Once, I was working on a movie in Kansas. We were driving from the set to the house where we were all staying, and it was close to a 40 minute drive. Now, 40 minutes in a city is nothing. But 40 minutes along a rural highway seems like an eternity. So we’re driving along, and I ask my friend if we’re there yet, and he says no, and I say, “Jesus. By the time we get there, the kid won’t even be dead anymore.” There is this pause in the car, and one of the other actors says, “Dude. Did you just quote your own movie?” I answered in the affirmative, and he says, “That was very cool.”

Anyway, Wil responded to Cory Doctorow’s comments about the Kindle:

But what if we’re all wrong? As an author, performer, and consumer of audiobooks, what does this mean for me?

To find out, I picked a short passage from Sunken Treasure and read it. Then, I took the identical passage, and let my computer read it. I recorded the whole thing and put together something I call “Wil Wheaton versus Text 2 Speech” so you can hear for yourself.

I haven’t downloaded the MP3, but from the comment thread, it sounds like people don’t exactly believe that the Authors Guild has much to worry about.

Authors Guild President on the “Kindle Swindle”

Continuing the back-and-forth over the new Kindle’s text-to-speech feature, Roy Blount Jr., president of the Authors Guild, wrote an op-ed in the New York Times.  Along with coming up with a snappy, derogatory catch phrase (is the “Kindle Swindle” an argument against unfairly exploiting authors, or the next dance craze?  you be the judge!), he tries to clarify some of the things that worry the Authors Guild about this technology:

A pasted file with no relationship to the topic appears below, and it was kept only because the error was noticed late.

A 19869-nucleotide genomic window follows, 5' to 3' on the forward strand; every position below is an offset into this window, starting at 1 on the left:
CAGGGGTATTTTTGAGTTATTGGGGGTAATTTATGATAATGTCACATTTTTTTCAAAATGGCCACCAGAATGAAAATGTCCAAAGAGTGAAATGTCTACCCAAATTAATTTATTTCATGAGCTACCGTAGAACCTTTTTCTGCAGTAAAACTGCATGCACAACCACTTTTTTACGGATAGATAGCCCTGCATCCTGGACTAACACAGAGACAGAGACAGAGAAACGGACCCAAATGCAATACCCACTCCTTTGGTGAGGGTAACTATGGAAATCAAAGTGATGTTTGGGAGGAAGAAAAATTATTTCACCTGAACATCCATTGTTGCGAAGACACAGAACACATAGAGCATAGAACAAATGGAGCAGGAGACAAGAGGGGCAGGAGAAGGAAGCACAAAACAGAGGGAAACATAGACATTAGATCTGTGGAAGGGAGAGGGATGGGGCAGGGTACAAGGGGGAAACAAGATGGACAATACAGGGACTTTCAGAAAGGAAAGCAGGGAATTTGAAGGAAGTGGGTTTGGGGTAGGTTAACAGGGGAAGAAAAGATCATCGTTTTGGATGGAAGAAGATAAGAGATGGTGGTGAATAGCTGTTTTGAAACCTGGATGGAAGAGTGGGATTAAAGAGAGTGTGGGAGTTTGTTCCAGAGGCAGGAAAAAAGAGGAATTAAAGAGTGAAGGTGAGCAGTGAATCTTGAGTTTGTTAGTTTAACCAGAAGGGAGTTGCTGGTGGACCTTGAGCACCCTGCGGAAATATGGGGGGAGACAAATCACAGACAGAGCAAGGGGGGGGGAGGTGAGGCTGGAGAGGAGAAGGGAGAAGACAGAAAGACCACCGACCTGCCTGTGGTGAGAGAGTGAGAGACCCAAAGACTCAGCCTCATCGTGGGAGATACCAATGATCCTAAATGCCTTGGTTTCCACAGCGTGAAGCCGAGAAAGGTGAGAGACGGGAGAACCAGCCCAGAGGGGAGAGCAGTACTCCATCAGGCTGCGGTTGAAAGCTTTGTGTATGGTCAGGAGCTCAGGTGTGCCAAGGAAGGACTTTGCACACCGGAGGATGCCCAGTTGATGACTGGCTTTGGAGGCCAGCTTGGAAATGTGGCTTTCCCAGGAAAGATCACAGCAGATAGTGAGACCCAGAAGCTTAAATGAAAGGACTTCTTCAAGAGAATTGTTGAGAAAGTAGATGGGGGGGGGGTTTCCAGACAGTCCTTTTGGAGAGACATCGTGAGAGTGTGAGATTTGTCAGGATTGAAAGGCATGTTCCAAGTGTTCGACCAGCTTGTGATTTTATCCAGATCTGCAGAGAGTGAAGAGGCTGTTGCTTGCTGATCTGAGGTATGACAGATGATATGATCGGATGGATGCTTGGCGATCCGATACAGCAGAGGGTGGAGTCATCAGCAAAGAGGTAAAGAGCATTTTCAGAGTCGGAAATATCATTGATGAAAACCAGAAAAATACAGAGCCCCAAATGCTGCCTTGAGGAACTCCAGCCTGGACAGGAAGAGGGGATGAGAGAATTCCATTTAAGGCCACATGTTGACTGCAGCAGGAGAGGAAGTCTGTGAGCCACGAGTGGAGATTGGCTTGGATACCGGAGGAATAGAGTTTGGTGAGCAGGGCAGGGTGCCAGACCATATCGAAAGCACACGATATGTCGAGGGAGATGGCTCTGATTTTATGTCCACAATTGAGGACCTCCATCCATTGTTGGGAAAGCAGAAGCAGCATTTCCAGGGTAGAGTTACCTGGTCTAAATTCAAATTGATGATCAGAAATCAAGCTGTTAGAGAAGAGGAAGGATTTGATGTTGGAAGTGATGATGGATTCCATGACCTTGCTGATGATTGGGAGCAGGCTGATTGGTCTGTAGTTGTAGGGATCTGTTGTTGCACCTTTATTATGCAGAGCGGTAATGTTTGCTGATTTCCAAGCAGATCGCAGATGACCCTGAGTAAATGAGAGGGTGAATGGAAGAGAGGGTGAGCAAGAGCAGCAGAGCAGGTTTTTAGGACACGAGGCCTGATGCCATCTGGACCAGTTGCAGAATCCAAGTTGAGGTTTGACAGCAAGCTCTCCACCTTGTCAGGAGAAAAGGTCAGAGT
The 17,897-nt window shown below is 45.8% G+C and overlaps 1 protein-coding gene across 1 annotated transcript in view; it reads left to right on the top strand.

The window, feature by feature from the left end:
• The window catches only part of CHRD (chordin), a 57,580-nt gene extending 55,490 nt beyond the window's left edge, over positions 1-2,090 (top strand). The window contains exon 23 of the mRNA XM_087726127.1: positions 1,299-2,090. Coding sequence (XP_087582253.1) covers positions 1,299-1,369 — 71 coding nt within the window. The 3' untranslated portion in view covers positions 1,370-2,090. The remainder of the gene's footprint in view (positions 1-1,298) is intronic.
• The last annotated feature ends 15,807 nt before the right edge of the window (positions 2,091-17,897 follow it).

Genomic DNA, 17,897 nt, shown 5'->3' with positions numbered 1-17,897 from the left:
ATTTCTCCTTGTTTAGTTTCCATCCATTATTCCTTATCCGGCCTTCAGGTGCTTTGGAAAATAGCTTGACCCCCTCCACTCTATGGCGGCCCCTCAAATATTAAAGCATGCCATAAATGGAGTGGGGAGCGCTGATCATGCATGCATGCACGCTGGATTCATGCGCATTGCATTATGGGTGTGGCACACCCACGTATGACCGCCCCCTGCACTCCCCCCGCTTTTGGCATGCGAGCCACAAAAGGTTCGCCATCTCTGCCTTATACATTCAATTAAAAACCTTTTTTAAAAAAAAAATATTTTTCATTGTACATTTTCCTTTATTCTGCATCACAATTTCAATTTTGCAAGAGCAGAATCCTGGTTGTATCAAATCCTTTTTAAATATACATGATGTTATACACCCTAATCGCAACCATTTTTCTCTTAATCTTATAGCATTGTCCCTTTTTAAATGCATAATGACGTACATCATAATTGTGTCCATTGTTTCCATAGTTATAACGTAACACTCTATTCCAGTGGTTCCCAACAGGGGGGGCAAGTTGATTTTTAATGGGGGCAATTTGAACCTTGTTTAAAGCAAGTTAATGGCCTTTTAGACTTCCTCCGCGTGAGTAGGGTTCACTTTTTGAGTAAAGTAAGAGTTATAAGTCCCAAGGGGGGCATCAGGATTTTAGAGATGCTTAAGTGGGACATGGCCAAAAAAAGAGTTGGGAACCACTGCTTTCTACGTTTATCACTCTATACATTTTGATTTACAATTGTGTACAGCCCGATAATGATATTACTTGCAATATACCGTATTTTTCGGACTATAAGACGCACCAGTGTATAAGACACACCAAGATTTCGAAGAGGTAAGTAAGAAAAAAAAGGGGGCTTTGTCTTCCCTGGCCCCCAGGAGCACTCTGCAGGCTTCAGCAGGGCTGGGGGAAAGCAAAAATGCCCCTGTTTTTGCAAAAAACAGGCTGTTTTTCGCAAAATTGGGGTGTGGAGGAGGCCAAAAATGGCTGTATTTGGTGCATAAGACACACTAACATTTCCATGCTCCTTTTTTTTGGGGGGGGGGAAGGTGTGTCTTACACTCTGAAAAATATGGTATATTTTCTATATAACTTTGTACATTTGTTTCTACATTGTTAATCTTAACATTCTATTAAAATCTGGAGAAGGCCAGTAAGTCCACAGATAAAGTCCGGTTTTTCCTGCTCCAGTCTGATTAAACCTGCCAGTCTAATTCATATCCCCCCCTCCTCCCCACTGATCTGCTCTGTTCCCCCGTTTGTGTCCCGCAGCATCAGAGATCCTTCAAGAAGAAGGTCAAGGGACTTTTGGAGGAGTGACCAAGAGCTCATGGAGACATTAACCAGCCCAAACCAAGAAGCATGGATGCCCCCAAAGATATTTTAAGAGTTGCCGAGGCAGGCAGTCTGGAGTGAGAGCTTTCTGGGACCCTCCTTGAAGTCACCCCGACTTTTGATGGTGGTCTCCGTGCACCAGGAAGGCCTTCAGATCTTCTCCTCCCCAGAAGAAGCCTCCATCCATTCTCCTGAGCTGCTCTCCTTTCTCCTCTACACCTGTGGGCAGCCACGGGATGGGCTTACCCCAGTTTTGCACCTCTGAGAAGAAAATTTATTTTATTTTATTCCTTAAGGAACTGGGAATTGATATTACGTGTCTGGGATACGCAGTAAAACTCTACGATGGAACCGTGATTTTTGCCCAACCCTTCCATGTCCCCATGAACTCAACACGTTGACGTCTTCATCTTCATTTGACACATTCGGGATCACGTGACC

True, you can already get software that will read aloud whatever is on your computer. But Kindle 2 is being sold specifically as a new, improved, multimedia version of books — every title is an e-book and an audio book rolled into one. And whereas e-books have yet to win mainstream enthusiasm, audio books are a billion-dollar market, and growing. Audio rights are not generally packaged with e-book rights. They are more valuable than e-book rights. Income from audio books helps not inconsiderably to keep authors, and publishers, afloat.

This is the real problem for the Authors Guild: text-to-speech may not be copyright infringement per se, but it may pose a threat to the market for an extremely important part of their portfolio nonetheless.  Being able to allege copyright infringement merely gives them a lever to try to protect the market for this property.